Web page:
UAE’s public spending up 3% despite oil price slide

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UAE’s public spending up 3% despite oil price slide

Emirates to maintain high spendings on infrastructure, major projects

By Isaac John (associate Business Editor)

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Published: Mon 16 Mar 2015, 11:26 PM

Last updated: Fri 26 Jun 2015, 12:18 AM

In Dubai, major projects and the preparations to host the World Expo 2020 should help to maintain strong growth of about five per cent, the IIF said. — Photo by Mukesh Kamal/ Khaleej Times

In Dubai, major projects and the preparations to host the World Expo 2020 should help to maintain strong growth of about five per cent, the IIF said. — Photo by Mukesh Kamal/ Khaleej Times

Dubai — Driven by an eight per cent jump in Dubai government spending, the consolidated public spending in the UAE is projected to rise by three per cent in 2015, the Institute of International Finance, or IIF, said on Sunday.

The IIF, a leading global association of close to 500 financial institutions from more than 70 different countries, said while the UAE looks resilient to the drop in oil prices, continued growth in spending, albeit at a slower pace than in recent years, combined with flat oil production, would raise the fiscal breakeven price of oil to $78/bbl.

“As a result, the consolidated fiscal balance will shift from a surplus of 6.7 per cent of the gross domestic product, or GDP in 2014 to a deficit of 4.3 per cent 2015,” the Washington-based institute said.

Dr Garbis Iradian, chief economist at the IIF, speaking to Khaleej Times, said ample foreign assets — official reserves plus sovereign wealth funds — would enable the UAE to maintain its high level of spending on infrastructure and major projects.

“In Abu Dhabi, the government will continue to make significant new investments in the oil, gas and aluminum industries, while current spending would decline slightly, as the increase in the power and water tariffs (targeting also nationals for the first time) will reduce subsidies and transfers from 3.3 per cent of GDP in 2014 to 2.2 per cent in 2015.”

Iradian argued that given a relatively diversified economy, excellent infrastructure, a more transparent and better regulated banking system, political stability, ample foreign assets, and a culture that is more open to the outside world and less socially conservative than other GCC countries, the UAE looked resilient to the drop in oil prices.

“Leading economic and financial indicators in the past few months point to continued strong non-oil growth. Nonetheless, we expect overall growth to moderate from four per cent in 2014 to 3.6 per cent in 2015 due to a smaller contribution to growth from hydrocarbon and a deceleration in the pace of growth of services,” said Iradian.

In Dubai, major projects and the preparations to host the World Expo 2020 should help to maintain strong growth of about five per cent, he said. “We expect inflationary pressures to subside due to lower import prices and a further modest decline in real estate prices, which could stabilise housing costs. The rise in the 12-month CPI inflation rate to 3.7 per cent in January 2015 was driven by housing costs, which rose by 7.5 per cent.”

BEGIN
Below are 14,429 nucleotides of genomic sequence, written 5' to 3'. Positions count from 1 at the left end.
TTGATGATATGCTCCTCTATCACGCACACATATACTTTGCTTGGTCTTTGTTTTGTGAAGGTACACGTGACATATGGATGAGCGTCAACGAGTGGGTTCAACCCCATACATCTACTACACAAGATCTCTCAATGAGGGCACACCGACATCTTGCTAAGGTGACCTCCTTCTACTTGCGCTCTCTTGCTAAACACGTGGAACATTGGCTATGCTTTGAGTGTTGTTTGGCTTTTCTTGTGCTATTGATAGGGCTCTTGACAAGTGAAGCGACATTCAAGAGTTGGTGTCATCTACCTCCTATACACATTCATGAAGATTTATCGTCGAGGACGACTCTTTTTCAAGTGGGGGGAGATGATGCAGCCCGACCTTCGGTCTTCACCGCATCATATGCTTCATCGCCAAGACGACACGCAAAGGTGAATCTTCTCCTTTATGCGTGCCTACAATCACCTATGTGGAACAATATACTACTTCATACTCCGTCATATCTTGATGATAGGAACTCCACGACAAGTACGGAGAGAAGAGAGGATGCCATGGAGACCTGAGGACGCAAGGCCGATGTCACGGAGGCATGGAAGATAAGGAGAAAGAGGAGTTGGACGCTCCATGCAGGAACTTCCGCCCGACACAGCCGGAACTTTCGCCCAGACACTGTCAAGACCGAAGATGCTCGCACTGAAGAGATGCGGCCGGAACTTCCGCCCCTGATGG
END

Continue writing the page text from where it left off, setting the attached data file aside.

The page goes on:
The IIF observed that banks in the UAE remained well capitalised and profitable. “Financial stability risks — including from domestic vulnerabilities in the real estate market as well as from lower oil prices — appear contained, given the adequate liquidity, high provisions on NPLs and prudent regulation by the central bank in recent years. Deposits and credit, which grew by annual rates of 9.4 per cent and 8.1 per cent, respectively, in January 2015, will moderate as government deposits are likely to decline due to lower oil prices.”

Abdul Aziz Al Ghurair, vice-chairman of the Dubai International Financial Centre, has projected that the credit growth of the UAE banks would remain above 10 per cent in 2015 following a robust 2014.

“The UAE banking sector has grown at a phenomenal growth over the past three years. Any growth above 10 per cent is a great growth, particularly when the UAE economy is growing at five per cent,” Al Ghurair said on the sideline of a recent seminar.

The institute pointed out the UAE has been the beneficiary of private capital flows from other Mena countries following the political unrest in the Arab world since 2011.

“Foreign direct investment, or FDI, more than doubled to $14 billion (3.5 per cent of GDP) and portfolio flows from equity exchange-traded fund and mutual funds to the UAE have increased five-fold from 2011 to 2014. Capital flows to domestic banks have also risen sharply. This reflects an improvement in market access by government-related entities, especially through syndicated loans and bond issuance, allowing them to benefit from the low interest rate environment.”

— issacjohn@khaleejtimes.com



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